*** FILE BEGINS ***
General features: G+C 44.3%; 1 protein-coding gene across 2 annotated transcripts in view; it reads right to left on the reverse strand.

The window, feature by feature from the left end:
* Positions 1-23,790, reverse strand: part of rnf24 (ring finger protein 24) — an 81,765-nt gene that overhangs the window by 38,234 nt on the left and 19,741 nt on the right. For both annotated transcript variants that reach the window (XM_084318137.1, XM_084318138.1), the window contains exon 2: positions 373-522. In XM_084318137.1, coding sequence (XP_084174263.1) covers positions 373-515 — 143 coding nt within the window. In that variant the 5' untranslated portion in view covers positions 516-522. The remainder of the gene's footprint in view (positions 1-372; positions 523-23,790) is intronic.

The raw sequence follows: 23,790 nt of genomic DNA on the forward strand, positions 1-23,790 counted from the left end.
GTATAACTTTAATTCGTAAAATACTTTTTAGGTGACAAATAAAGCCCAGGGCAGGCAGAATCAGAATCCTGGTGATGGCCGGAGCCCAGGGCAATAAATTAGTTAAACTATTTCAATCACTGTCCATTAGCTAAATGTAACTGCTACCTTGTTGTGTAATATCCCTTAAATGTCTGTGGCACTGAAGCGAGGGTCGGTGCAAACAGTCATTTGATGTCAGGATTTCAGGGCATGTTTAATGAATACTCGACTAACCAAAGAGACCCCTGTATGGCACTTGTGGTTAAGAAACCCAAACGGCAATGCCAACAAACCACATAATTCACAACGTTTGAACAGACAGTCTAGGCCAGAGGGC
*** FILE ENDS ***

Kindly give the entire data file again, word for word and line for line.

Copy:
General features: G+C 44.3%; 1 protein-coding gene across 2 annotated transcripts in view; it reads right to left on the reverse strand.

The window, feature by feature from the left end:
* Positions 1-23,790, reverse strand: part of rnf24 (ring finger protein 24) — an 81,765-nt gene that overhangs the window by 38,234 nt on the left and 19,741 nt on the right. For both annotated transcript variants that reach the window (XM_084318137.1, XM_084318138.1), the window contains exon 2: positions 373-522. In XM_084318137.1, coding sequence (XP_084174263.1) covers positions 373-515 — 143 coding nt within the window. In that variant the 5' untranslated portion in view covers positions 516-522. The remainder of the gene's footprint in view (positions 1-372; positions 523-23,790) is intronic.

The raw sequence follows: 23,790 nt of genomic DNA on the forward strand, positions 1-23,790 counted from the left end.
GTATAACTTTAATTCGTAAAATACTTTTTAGGTGACAAATAAAGCCCAGGGCAGGCAGAATCAGAATCCTGGTGATGGCCGGAGCCCAGGGCAATAAATTAGTTAAACTATTTCAATCACTGTCCATTAGCTAAATGTAACTGCTACCTTGTTGTGTAATATCCCTTAAATGTCTGTGGCACTGAAGCGAGGGTCGGTGCAAACAGTCATTTGATGTCAGGATTTCAGGGCATGTTTAATGAATACTCGACTAACCAAAGAGACCCCTGTATGGCACTTGTGGTTAAGAAACCCAAACGGCAATGCCAACAAACCACATAATTCACAACGTTTGAACAGACAGTCTAGGCCAGAGGGC